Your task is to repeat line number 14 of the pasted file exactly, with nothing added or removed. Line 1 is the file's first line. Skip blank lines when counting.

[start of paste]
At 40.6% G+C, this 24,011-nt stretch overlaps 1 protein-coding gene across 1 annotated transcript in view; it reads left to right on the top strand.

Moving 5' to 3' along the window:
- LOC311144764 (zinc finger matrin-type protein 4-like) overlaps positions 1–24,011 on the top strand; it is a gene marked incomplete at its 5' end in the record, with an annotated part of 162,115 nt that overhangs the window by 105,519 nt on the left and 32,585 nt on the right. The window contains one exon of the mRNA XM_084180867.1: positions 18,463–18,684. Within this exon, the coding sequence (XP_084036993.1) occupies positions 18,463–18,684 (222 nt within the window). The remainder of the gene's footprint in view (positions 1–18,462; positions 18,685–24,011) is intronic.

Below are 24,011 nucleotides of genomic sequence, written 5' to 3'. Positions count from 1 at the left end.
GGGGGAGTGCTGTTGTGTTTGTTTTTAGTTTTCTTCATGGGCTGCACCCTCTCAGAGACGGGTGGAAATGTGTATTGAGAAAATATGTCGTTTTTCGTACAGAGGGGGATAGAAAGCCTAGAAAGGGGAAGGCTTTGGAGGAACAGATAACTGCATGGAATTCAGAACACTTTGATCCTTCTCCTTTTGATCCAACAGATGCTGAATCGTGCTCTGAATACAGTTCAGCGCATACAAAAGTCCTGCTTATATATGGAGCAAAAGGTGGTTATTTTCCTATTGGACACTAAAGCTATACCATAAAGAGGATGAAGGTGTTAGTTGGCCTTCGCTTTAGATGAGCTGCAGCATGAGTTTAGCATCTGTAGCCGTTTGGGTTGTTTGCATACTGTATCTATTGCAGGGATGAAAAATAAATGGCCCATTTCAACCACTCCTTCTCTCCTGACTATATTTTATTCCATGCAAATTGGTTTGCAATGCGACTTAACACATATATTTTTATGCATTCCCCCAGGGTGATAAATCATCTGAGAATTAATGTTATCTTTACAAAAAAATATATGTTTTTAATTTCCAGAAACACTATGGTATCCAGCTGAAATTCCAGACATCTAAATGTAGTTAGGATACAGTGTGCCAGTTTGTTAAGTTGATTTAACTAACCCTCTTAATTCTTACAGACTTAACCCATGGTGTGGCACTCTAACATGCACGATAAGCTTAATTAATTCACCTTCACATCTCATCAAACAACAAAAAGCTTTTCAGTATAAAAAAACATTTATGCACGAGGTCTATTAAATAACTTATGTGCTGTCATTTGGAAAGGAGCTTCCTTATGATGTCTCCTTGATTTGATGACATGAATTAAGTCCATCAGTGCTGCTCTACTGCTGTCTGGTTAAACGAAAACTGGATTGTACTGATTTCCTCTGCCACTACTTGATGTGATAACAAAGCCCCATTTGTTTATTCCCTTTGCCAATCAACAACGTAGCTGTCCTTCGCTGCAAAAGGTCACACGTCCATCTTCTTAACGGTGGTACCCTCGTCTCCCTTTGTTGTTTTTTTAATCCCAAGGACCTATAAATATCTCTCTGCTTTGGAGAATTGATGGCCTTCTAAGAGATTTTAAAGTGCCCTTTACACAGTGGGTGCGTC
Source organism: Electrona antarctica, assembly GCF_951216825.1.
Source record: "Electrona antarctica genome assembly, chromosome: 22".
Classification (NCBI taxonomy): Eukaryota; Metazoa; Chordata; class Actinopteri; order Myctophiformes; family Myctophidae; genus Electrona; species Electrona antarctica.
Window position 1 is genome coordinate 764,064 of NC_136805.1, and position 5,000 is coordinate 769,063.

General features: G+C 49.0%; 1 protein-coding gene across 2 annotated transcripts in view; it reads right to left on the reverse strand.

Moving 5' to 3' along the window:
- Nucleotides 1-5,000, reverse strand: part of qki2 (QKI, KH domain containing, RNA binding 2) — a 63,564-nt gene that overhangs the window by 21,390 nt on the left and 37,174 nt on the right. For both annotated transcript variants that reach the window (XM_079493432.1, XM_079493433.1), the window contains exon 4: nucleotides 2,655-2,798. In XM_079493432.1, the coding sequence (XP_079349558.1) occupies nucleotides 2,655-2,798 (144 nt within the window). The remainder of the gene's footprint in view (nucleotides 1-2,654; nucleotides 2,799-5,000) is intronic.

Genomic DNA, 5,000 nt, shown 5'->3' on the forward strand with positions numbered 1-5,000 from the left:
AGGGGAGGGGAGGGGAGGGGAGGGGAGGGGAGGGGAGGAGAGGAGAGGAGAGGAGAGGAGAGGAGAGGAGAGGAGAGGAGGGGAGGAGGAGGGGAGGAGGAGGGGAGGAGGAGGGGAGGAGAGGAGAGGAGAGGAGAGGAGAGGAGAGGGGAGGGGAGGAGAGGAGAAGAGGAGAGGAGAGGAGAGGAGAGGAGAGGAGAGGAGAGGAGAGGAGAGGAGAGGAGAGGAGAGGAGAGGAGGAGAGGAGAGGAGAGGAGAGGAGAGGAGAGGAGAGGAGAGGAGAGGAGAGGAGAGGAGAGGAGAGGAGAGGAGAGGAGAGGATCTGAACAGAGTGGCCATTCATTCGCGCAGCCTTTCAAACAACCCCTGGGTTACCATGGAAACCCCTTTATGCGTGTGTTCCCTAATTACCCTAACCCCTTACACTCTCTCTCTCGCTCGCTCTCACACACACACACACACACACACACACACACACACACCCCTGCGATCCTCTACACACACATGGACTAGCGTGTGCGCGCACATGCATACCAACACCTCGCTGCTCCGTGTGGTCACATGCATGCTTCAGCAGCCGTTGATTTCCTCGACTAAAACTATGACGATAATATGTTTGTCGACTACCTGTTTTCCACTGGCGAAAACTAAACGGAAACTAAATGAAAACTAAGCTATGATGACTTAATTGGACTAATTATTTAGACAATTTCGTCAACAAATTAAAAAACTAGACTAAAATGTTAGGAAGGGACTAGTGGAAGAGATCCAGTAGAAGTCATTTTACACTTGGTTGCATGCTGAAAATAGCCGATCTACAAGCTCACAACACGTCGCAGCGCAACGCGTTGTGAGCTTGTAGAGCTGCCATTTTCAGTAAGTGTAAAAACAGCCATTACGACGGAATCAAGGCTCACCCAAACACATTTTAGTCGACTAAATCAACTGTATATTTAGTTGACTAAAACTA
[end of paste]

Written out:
AGGGGAGGGGAGGGGAGGGGAGGGGAGGGGAGGGGAGGAGAGGAGAGGAGAGGAGAGGAGAGGAGAGGAGAGGAGAGGAGGGGAGGAGGAGGGGAGGAGGAGGGGAGGAGGAGGGGAGGAGAGGAGAGGAGAGGAGAGGAGAGGAGAGGGGAGGGGAGGAGAGGAGAAGAGGAGAGGAGAGGAGAGGAGAGGAGAGGAGAGGAGAGGAGAGGAGAGGAGAGGAGAGGAGAGGAGAGGAGGAGAGGAGAGGAGAGGAGAGGAGAGGAGAGGAGAGGAGAGGAGAGGAGAGGAGAGGAGAGGAGAGGAGAGGAGAGGAGAGGATCTGAACAGAGTGGCCATTCATTCGCGCAGCCTTTCAAACAACCCCTGGGTTACCATGGAAACCCCTTTATGCGTGTGTTCCCTAATTACCCTAACCCCTTACACTCTCTCTCTCGCTCGCTCTCACACACACACACACACACACACACACACACACACACCCCTGCGATCCTCTACACACACATGGACTAGCGTGTGCGCGCACATGCATACCAACACCTCGCTGCTCCGTGTGGTCACATGCATGCTTCAGCAGCCGTTGATTTCCTCGACTAAAACTATGACGATAATATGTTTGTCGACTACCTGTTTTCCACTGGCGAAAACTAAACGGAAACTAAATGAAAACTAAGCTATGATGACTTAATTGGACTAATTATTTAGACAATTTCGTCAACAAATTAAAAAACTAGACTAAAATGTTAGGAAGGGACTAGTGGAAGAGATCCAGTAGAAGTCATTTTACACTTGGTTGCATGCTGAAAATAGCCGATCTACAAGCTCACAACACGTCGCAGCGCAACGCGTTGTGAGCTTGTAGAGCTGCCATTTTCAGTAAGTGTAAAAACAGCCATTACGACGGAATCAAGGCTCACCCAAACACATTTTAGTCGACTAAATCAACTGTATATTTAGTTGACTAAAACTA